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A new API object type called a Custom Resource Definition (CRD) will replace the existing Third Party Resource (TPR) extension mechanism over the next two Kubernetes releases. In the upcoming Kubernetes version 1.7, CRDs are introduced into the beta API namespace for features designated for official support. By version 1.8, CRDs will be the supported mechanism and TPRs will be entirely deprecated.

Background on the Stack Clash

Security researchers at Qualys recently disclosed new techniques to exploit stack allocations on several operating systems, even in the face of a number of security measures. Qualys was able to find numerous local-root exploits — exploits which allow local users of a system to gain root privileges — by applying stack allocation techniques against various pieces of userspace software.

Recently, we released a study conducted by technology research and advisory company 451 Research investigating containers adoption by enterprises across a range of industries. The study included responses from over 200 enterprise IT decision makers, mostly from large enterprises within the US, including CTO’s, VP’s, and directors of IT, IT Ops and DevOps.

We started June with CoreOS Fest in full swing. If you missed any part of the show, check out the recorded talks.

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The etcd team is pleased to announce etcd 3.2.0, the latest feature release in the 3.x series. This edition has proxy improvements, boosted backend concurrency, distributed coordination services, a slimmer Go client, JWT authentication, and more.

kubectl enables system administrators to interact with Kubernetes using a well-designed command-line interface. The common interactions include running services, grabbing pod logs, or identifying nodes inside of a cluster. For most Kubernetes users, these interactions are second nature.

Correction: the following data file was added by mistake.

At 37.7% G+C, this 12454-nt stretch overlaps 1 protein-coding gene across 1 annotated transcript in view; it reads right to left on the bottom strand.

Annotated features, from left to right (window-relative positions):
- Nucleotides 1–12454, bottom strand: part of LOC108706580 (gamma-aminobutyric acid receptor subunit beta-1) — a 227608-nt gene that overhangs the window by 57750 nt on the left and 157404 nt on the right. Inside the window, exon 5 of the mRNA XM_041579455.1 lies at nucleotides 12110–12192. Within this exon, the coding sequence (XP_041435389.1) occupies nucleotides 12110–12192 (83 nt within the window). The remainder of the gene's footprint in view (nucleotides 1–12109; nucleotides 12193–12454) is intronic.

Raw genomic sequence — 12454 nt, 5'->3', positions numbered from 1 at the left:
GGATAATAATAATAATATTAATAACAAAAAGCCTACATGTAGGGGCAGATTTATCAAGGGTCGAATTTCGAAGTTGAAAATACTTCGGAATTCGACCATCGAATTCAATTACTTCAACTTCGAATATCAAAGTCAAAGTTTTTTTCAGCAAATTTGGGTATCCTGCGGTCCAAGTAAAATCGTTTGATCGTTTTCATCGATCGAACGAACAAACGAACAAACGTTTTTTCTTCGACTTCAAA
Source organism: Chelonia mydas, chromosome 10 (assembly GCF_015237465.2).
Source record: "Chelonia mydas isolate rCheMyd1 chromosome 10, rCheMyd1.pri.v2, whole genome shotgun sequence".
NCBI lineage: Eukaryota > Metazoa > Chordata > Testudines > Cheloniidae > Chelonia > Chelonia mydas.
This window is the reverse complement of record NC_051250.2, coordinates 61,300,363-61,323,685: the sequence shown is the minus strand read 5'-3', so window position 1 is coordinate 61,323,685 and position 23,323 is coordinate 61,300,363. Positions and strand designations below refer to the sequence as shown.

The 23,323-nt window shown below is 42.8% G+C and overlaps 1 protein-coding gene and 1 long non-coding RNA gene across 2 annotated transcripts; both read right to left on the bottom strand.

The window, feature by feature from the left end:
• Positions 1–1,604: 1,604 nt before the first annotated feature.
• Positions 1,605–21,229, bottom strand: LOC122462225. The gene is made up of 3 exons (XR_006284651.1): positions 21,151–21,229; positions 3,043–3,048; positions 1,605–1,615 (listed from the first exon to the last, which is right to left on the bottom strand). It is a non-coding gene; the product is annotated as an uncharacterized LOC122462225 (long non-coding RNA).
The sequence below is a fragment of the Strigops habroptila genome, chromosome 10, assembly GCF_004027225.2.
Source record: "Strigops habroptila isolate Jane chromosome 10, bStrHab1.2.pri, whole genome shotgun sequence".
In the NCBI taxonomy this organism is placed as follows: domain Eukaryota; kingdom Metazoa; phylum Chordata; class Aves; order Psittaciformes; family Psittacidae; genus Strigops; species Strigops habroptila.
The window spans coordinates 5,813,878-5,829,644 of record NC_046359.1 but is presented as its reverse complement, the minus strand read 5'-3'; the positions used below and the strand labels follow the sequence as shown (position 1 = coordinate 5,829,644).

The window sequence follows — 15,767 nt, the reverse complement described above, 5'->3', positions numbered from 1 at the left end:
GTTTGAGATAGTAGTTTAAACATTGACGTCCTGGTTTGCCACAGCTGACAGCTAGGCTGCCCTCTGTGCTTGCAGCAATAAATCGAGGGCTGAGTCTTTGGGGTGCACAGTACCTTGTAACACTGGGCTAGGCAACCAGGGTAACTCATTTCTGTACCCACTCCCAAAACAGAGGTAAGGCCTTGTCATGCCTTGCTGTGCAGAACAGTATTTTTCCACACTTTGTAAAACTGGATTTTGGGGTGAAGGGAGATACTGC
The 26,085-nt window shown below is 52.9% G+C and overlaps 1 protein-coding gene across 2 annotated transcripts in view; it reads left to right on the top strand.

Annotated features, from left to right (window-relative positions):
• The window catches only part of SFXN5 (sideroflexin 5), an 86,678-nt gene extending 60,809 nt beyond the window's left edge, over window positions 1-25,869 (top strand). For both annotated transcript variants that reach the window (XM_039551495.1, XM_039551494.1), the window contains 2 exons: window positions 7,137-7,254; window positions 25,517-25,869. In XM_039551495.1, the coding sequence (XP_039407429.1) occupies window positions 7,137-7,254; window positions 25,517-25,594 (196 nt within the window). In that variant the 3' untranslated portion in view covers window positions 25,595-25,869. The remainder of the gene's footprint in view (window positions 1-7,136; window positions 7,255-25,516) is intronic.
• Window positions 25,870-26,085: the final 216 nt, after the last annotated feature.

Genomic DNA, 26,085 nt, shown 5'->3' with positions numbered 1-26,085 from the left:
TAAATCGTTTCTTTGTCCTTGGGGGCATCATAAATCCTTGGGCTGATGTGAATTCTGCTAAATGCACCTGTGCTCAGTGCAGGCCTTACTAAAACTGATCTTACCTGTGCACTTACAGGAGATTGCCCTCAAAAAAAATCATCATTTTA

Organizations around the world have begun adopting container-oriented infrastructure in the past few years. The first step on the path to container enlightenment is packaging software in container images. Thinking of containers as black boxes is extremely useful for the consistent deployment of software. However, this abstraction is a double-edged sword: If the container is a black box, how do deployers know what’s in it?

CoreOS builds open source software. Why build with open source? Because the problem to be solved is massive, and innovation is needed at the macro level. It is estimated:

Since the first enterprise technology systems became available, they have promised greater freedom, efficiency and productivity, yet each successive generation demanded considerable capital expenditure for proprietary software that made the option of changing vendors prohibitive. Despite the unquestionable promise of cloud computing, the landscape is beginning to look familiarly restrictive. Today at CoreOS Fest, we are showing how CoreOS Tectonic is focused on breaking this cycle of restriction, all via open source technologies.

CoreOS develops modern container cluster infrastructure guided by a philosophy of automation in pursuit of security. Beginning with the automatically-updating Container Linux operating system and extending through the Tectonic Kubernetes platform for the enterprise, CoreOS aims to deliver “continuous availability” – automated deployment, lifecycle management, and security updates at each layer of the infrastructure stack.

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